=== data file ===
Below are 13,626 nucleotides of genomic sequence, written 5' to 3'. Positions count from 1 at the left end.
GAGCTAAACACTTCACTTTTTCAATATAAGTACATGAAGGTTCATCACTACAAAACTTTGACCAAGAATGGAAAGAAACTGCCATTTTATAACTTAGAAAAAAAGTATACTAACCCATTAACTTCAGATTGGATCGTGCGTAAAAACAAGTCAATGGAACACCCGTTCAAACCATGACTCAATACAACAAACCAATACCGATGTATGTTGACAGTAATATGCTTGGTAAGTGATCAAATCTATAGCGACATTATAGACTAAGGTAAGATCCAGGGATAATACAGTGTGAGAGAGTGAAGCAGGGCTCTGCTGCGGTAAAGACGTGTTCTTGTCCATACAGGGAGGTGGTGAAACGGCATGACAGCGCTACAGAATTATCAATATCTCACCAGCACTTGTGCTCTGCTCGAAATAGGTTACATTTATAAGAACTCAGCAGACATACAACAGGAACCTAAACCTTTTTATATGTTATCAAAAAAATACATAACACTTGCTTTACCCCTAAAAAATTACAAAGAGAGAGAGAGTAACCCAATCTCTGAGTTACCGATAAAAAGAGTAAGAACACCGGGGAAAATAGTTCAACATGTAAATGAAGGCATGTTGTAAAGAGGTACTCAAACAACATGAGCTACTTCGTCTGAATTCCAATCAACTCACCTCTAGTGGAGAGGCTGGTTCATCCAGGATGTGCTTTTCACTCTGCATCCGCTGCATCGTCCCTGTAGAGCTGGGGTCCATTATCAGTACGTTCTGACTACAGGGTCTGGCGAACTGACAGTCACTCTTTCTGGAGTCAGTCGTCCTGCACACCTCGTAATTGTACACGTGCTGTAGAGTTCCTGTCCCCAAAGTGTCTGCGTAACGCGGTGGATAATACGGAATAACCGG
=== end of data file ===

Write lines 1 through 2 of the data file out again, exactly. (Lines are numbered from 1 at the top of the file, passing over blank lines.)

Below are 13,626 nucleotides of genomic sequence, written 5' to 3'. Positions count from 1 at the left end.
GAGCTAAACACTTCACTTTTTCAATATAAGTACATGAAGGTTCATCACTACAAAACTTTGACCAAGAATGGAAAGAAACTGCCATTTTATAACTTAGAAAAAAAGTATACTAACCCATTAACTTCAGATTGGATCGTGCGTAAAAACAAGTCAATGGAACACCCGTTCAAACCATGACTCAATACAACAAACCAATACCGATGTATGTTGACAGTAATATGCTTGGTAAGTGATCAAATCTATAGCGACATTATAGACTAAGGTAAGATCCAGGGATAATACAGTGTGAGAGAGTGAAGCAGGGCTCTGCTGCGGTAAAGACGTGTTCTTGTCCATACAGGGAGGTGGTGAAACGGCATGACAGCGCTACAGAATTATCAATATCTCACCAGCACTTGTGCTCTGCTCGAAATAGGTTACATTTATAAGAACTCAGCAGACATACAACAGGAACCTAAACCTTTTTATATGTTATCAAAAAAATACATAACACTTGCTTTACCCCTAAAAAATTACAAAGAGAGAGAGAGTAACCCAATCTCTGAGTTACCGATAAAAAGAGTAAGAACACCGGGGAAAATAGTTCAACATGTAAATGAAGGCATGTTGTAAAGAGGTACTCAAACAACATGAGCTACTTCGTCTGAATTCCAATCAACTCACCTCTAGTGGAGAGGCTGGTTCATCCAGGATGTGCTTTTCACTCTGCATCCGCTGCATCGTCCCTGTAGAGCTGGGGTCCATTATCAGTACGTTCTGACTACAGGGTCTGGCGAACTGACAGTCACTCTTTCTGGAGTCAGTCGTCCTGCACACCTCGTAATTGTACACGTGCTGTAGAGTTCCTGTCCCCAAAGTGTCTGCGTAACGCGGTGGATAATACGGAATAACCGG